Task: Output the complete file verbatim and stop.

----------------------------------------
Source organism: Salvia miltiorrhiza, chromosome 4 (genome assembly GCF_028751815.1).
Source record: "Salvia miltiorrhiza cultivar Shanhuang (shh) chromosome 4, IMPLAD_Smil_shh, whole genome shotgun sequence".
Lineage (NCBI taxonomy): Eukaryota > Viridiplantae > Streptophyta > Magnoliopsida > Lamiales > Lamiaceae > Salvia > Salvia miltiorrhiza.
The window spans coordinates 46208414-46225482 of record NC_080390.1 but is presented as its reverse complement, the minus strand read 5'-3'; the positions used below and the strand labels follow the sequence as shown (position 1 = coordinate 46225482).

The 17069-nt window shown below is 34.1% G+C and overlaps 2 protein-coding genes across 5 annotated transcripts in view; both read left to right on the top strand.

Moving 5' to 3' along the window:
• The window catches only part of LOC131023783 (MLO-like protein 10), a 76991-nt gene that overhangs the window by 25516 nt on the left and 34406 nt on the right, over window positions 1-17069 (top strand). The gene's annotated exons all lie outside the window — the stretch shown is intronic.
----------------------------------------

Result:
Source organism: Salvia miltiorrhiza, chromosome 4 (genome assembly GCF_028751815.1).
Source record: "Salvia miltiorrhiza cultivar Shanhuang (shh) chromosome 4, IMPLAD_Smil_shh, whole genome shotgun sequence".
Lineage (NCBI taxonomy): Eukaryota > Viridiplantae > Streptophyta > Magnoliopsida > Lamiales > Lamiaceae > Salvia > Salvia miltiorrhiza.
The window spans coordinates 46208414-46225482 of record NC_080390.1 but is presented as its reverse complement, the minus strand read 5'-3'; the positions used below and the strand labels follow the sequence as shown (position 1 = coordinate 46225482).

The 17069-nt window shown below is 34.1% G+C and overlaps 2 protein-coding genes across 5 annotated transcripts in view; both read left to right on the top strand.

Moving 5' to 3' along the window:
• The window catches only part of LOC131023783 (MLO-like protein 10), a 76991-nt gene that overhangs the window by 25516 nt on the left and 34406 nt on the right, over window positions 1-17069 (top strand). The gene's annotated exons all lie outside the window — the stretch shown is intronic.